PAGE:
Tip crept into the hall and listened. Nothing stirred. She opened one of the doors on the opposite side of the hallway. Finding herself in a study, Tip darted to the window and tried the catch. Locked. Making for the desk, she began a rapid search for the key, finding nothing but papers and more papers. She threw each pile to the floor as she searched with increasing desperation for the key that would allow her an exit from this cursed house.

Noises from outside the room. Footsteps coming along the hall. Several sets. Tip dived under the desk. A door slammed. A loud female voice began exclaiming and was quickly joined by male shouts. Tip had been hiding in the leg space under the desk, but now she got onto her belly and wriggled into the tiny gap between the drawer unit and the floor. The underside of the desk scraped against the lump on her back and she closed her eyes in silent agony.

For a few tense seconds, there was nothing but the murmer of agitated voices from across the hall. Then footsteps came into the study. A male voice exclaimed, “Blast it all, he’s been in here as well!”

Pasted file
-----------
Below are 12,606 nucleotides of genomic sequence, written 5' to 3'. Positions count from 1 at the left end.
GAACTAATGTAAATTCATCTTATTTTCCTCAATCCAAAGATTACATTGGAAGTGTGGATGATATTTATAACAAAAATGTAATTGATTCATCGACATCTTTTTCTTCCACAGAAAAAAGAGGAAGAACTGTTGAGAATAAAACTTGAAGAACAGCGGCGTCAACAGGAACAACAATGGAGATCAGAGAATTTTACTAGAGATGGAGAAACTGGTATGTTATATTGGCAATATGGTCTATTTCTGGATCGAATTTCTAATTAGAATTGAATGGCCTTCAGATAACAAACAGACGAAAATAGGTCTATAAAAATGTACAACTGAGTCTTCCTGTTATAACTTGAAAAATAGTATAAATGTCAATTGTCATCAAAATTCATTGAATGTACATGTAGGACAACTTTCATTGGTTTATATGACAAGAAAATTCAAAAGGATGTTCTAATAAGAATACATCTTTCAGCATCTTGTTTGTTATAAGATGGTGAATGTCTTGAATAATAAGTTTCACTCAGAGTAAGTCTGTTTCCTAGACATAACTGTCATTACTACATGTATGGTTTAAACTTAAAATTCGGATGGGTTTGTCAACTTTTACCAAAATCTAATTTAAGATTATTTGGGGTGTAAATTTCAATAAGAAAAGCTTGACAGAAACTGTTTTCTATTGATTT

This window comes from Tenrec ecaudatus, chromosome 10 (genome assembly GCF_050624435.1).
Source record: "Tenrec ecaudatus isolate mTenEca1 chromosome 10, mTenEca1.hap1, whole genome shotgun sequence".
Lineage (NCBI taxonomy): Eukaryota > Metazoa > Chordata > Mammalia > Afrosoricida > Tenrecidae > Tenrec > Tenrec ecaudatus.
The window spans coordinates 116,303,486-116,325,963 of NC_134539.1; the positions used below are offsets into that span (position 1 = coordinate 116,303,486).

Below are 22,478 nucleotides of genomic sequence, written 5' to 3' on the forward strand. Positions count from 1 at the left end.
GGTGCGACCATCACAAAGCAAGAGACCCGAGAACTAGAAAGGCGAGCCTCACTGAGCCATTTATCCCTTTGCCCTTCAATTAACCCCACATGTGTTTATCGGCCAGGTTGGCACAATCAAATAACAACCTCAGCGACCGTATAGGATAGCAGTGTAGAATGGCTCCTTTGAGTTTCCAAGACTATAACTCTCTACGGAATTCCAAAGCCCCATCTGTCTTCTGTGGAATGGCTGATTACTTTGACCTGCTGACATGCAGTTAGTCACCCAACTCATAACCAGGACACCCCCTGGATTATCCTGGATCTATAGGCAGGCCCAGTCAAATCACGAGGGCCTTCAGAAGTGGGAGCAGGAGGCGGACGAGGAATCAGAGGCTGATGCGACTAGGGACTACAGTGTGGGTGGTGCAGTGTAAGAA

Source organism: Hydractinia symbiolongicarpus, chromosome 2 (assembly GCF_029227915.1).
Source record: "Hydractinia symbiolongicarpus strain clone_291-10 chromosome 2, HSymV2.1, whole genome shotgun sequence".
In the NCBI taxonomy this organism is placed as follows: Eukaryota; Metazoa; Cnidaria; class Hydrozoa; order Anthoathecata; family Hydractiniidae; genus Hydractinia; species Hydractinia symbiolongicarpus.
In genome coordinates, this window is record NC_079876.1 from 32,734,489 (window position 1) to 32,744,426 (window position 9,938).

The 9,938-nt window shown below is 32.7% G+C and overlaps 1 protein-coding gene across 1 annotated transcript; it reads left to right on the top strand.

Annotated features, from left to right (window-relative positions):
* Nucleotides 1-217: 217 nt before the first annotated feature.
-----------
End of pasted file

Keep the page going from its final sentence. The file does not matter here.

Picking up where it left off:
“Oh darling! Anything taken?”

“Too soon to tell.” There was a shuffling of papers. “Made a good bit of mess.”

“Leave it for Hans to clear up. In fact, dear, hadn’t we better leave everything for the Guard to go through?”

“Blast it, you’re right.” Papers hit the floor. Footsteps receeded. “Did Johnson take the mare? He oughtn’t…” The voice faded away. Tip pulled at her collar and wiped beads of sweat from her temples. If they called the Guard she gave herself a only a 32% chance of evading discovery. With dogs roaming outside, a canny guardsmen would immediately realise the thief was probably still on the property and organise a search. Or worse, they’d bring the dogs inside and give them the run of the house and then Tip would be found within minutes. She mentally adjusted her chances to 11%.

A fresh bout of shrieking came from the direction of the bedroom. Tip made out the word “sapphire” among the tirade. Apparently the ‘theft’ had been discovered.

As quickly as her aching tailbone allowed, Tip wriggled out from under the desk and sprinted to the study door. She peeked into the hallway. The door to the lady’s bedroom stood wide open. Sending a quick prayer to whoever was listening, Tip slunk along the hall and lowered herself to the floor to peek around the doorframe. In the bedroom, the man and lady of the house were bent over peering under the furniture, no doubt searching for the missing jewel. Tip took the chance while their backs were turned and darted across the doorway.